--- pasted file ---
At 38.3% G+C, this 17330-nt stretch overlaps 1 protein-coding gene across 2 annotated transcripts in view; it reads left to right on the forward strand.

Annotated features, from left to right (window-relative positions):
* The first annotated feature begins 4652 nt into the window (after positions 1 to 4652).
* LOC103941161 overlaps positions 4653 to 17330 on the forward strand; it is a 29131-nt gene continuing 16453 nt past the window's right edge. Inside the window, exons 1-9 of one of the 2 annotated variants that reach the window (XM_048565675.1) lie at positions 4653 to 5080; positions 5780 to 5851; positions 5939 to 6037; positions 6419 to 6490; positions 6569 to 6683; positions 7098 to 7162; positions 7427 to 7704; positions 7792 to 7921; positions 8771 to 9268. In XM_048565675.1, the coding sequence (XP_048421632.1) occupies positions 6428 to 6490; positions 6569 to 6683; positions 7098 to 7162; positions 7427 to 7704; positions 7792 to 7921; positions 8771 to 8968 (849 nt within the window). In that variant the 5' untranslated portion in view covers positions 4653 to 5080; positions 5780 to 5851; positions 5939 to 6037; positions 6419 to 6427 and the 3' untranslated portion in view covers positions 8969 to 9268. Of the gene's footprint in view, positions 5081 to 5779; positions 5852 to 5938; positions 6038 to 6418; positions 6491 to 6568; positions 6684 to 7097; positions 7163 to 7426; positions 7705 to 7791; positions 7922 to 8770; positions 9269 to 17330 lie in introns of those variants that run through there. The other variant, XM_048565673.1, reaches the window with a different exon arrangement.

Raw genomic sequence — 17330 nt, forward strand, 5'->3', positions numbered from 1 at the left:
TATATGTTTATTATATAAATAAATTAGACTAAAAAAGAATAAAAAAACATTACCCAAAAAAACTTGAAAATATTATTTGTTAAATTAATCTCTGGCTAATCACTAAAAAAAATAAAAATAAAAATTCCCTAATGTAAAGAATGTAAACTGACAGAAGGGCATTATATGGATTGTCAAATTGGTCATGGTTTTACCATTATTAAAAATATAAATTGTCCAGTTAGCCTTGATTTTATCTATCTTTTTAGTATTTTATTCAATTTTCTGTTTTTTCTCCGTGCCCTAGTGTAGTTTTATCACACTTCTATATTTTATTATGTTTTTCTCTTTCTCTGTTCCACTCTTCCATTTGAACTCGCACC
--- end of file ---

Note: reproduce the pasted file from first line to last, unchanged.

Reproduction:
At 38.3% G+C, this 17330-nt stretch overlaps 1 protein-coding gene across 2 annotated transcripts in view; it reads left to right on the forward strand.

Annotated features, from left to right (window-relative positions):
* The first annotated feature begins 4652 nt into the window (after positions 1 to 4652).
* LOC103941161 overlaps positions 4653 to 17330 on the forward strand; it is a 29131-nt gene continuing 16453 nt past the window's right edge. Inside the window, exons 1-9 of one of the 2 annotated variants that reach the window (XM_048565675.1) lie at positions 4653 to 5080; positions 5780 to 5851; positions 5939 to 6037; positions 6419 to 6490; positions 6569 to 6683; positions 7098 to 7162; positions 7427 to 7704; positions 7792 to 7921; positions 8771 to 9268. In XM_048565675.1, the coding sequence (XP_048421632.1) occupies positions 6428 to 6490; positions 6569 to 6683; positions 7098 to 7162; positions 7427 to 7704; positions 7792 to 7921; positions 8771 to 8968 (849 nt within the window). In that variant the 5' untranslated portion in view covers positions 4653 to 5080; positions 5780 to 5851; positions 5939 to 6037; positions 6419 to 6427 and the 3' untranslated portion in view covers positions 8969 to 9268. Of the gene's footprint in view, positions 5081 to 5779; positions 5852 to 5938; positions 6038 to 6418; positions 6491 to 6568; positions 6684 to 7097; positions 7163 to 7426; positions 7705 to 7791; positions 7922 to 8770; positions 9269 to 17330 lie in introns of those variants that run through there. The other variant, XM_048565673.1, reaches the window with a different exon arrangement.

Raw genomic sequence — 17330 nt, forward strand, 5'->3', positions numbered from 1 at the left:
TATATGTTTATTATATAAATAAATTAGACTAAAAAAGAATAAAAAAACATTACCCAAAAAAACTTGAAAATATTATTTGTTAAATTAATCTCTGGCTAATCACTAAAAAAAATAAAAATAAAAATTCCCTAATGTAAAGAATGTAAACTGACAGAAGGGCATTATATGGATTGTCAAATTGGTCATGGTTTTACCATTATTAAAAATATAAATTGTCCAGTTAGCCTTGATTTTATCTATCTTTTTAGTATTTTATTCAATTTTCTGTTTTTTCTCCGTGCCCTAGTGTAGTTTTATCACACTTCTATATTTTATTATGTTTTTCTCTTTCTCTGTTCCACTCTTCCATTTGAACTCGCACC